Joshua Wang

The first violin I had when I started taking the Suzuki violin lessons at three was made of a tissue box with a ruler attached as the fingerboard.  My first violin teacher was Agnes Kwasniewska from the Suzuki Music Program.  I also took lessons with Alejandra Mahave from Suzuki On The Island for about two years. Dr. Dale Stuckenbruck has been my violin teacher since 2012 when I was in third grade.  During  fourth grade I began learning to play Bach Violin Concerto in A minor, 1st movement, tuning my 3/4 violin with synthetic strings to 415 Hz and by using a Baroque bow!   In the beginning it was difficult and confusing to change tuning between 415 Hz and 440 Hz.  Sometime I forgot what intonation I should be listening for!

 By Summer of 2014 I was ready for a 4/4 violin.  My father got a used modern violin and a local luthier changed the tailpiece, sound post, bridge, and put on a set of Gamut medium gut strings.  Tuning the gut strings was very hard in the beginning.  The E string popped many times.  After a while tuning became easier and playing gut-string violin got more fun.  One of my favorite moments was when the E string popped in the middle of practicing Gavotte movement from Bach Partita III!  Tuning the Baroque violin helped me learn how to better tune with just pegs.  Practicing with the violins with Baroque and modern setups helped me to become more aware of the differences like bow pressure, speed, and balance.  I started using Gamut Tricolore strings with open-gut D, A, and steel-E in October, 2015.  It took sometime to get used to the strings but I have grown to like the soft, warm, and dark sound from the strings.  I like the Goldbrokat E because the sound is less bright than the steel-E.  Sometime, when I did it just right my violin would sound like something from an old time radio, my father said.  My parents bought a violin from luthier, Xiaohong Luo on January, 1st, 2016.  The instrument has a really pleasant sound with Tricolores strings.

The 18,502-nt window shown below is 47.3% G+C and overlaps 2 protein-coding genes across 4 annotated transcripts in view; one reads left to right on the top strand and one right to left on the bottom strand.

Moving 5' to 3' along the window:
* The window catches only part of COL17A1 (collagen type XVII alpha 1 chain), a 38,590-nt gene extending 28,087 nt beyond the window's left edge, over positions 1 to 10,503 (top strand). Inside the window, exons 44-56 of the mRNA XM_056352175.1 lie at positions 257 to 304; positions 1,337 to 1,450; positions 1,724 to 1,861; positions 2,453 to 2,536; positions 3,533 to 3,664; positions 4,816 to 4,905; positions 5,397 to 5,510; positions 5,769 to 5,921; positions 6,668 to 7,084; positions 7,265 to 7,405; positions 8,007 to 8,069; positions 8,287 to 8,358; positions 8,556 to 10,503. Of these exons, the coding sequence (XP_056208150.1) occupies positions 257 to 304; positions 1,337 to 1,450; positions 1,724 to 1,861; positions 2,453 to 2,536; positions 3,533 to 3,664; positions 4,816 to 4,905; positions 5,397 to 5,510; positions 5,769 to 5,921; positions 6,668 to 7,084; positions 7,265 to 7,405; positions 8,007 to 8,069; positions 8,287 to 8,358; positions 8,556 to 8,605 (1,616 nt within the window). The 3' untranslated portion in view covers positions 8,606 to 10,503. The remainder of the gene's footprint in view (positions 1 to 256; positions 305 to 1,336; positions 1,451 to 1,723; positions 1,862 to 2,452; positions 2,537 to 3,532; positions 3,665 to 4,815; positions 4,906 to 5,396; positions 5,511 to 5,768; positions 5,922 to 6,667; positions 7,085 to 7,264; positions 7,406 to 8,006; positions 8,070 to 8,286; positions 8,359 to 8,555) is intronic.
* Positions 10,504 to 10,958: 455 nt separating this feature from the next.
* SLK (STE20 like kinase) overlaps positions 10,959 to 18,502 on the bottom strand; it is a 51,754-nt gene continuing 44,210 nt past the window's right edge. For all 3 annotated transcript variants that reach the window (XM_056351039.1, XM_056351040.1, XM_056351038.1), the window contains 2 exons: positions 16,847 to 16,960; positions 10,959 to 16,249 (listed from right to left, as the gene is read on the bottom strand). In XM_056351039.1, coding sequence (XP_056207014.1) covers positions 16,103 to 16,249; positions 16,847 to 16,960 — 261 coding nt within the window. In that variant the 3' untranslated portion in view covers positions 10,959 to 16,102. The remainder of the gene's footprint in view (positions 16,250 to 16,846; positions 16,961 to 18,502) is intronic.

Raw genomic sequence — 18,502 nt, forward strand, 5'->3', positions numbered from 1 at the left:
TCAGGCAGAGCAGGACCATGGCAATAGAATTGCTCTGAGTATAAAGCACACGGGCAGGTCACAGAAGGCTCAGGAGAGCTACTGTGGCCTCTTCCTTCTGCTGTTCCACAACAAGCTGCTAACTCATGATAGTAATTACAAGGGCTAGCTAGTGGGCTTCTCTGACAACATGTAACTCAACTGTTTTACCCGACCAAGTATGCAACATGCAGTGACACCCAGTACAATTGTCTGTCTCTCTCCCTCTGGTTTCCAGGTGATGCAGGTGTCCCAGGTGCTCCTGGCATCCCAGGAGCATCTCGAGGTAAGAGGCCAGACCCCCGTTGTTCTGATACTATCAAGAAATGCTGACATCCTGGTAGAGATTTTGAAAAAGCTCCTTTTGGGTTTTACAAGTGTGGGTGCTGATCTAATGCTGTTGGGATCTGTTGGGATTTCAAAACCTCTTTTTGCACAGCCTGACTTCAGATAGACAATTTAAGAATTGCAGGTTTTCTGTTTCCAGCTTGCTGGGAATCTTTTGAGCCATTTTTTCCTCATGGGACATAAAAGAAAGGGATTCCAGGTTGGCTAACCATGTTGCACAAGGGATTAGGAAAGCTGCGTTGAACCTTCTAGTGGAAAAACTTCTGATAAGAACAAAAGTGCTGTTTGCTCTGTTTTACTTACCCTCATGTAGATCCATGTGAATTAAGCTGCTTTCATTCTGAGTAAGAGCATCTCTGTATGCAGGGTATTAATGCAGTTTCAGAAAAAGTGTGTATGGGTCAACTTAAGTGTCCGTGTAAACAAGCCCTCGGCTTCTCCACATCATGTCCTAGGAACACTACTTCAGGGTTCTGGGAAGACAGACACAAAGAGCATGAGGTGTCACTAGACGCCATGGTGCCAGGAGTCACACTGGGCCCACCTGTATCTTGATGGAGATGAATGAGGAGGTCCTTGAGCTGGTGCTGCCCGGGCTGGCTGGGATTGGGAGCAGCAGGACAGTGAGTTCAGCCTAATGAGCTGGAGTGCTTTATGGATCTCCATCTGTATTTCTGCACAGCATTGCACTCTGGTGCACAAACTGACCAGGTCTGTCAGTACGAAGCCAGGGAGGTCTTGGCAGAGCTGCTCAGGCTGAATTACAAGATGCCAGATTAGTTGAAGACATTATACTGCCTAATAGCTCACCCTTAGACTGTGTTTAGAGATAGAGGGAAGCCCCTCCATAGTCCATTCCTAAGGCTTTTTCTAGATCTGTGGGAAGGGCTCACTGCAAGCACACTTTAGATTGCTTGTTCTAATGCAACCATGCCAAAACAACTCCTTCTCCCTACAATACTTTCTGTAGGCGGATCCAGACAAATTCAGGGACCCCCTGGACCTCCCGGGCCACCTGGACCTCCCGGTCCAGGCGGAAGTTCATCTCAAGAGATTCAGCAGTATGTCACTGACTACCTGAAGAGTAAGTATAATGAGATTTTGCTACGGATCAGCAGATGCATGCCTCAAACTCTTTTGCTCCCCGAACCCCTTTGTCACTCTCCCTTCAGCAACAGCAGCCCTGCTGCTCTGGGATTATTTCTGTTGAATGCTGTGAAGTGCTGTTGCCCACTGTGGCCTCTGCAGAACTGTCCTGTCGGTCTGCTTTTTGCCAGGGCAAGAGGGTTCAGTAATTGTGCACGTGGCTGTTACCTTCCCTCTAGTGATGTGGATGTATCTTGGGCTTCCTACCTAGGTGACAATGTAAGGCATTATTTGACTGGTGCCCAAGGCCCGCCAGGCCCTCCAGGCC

I like performing music with groups of people.  Sometime my school music teacher let me played with high school orchestra but usually forgot there was a sixth grader hiding among the taller high school orchestra members during the concert introduction.  I always got a kick out of it when that happened!  This year I joined the New York Young Musician Ensemble from the Virtuoso Suzuki Academy in Mineola, NY.  It was a lot of fun playing the nightingale part in Haydn’s Toy Symphony with an ACME Nightingale whistle behind other string players.  I attended the Mark O’Connor NYC Music Camp in August, 2015.  I learned many American folk tunes and met many kids and adults who enjoy making music together.  During one of the daily afternoon recital when I was going to play the “Bunker Hill,” one of the teacher, Melissa Tong, offered to play the piano accompaniment but the piano was locked!  Mr. O’Connor happened to be in the audience.  He borrowed a guitar from another teacher, Joe Smart, and played the accompaniment with me on the stage.  That was really an unexpected but exciting moment!  I have also been a member of Dr. Stuckenbruck’s Kammermusik chamber music group for a few years where we learned to perform musics from different cultures.

 This Summer I am planning to attend the Long Island University Chamber Music Festival, Stony Brook Summer Chamber Music, and Mark O’Connor Camp to continue learning different styles of musics. Hopefully, I will be able to meet other student musicians who are interested in exploring Baroque music with instruments using gut-strings.


Watch Joshua playing on Gamut strings in these Youtube videos!

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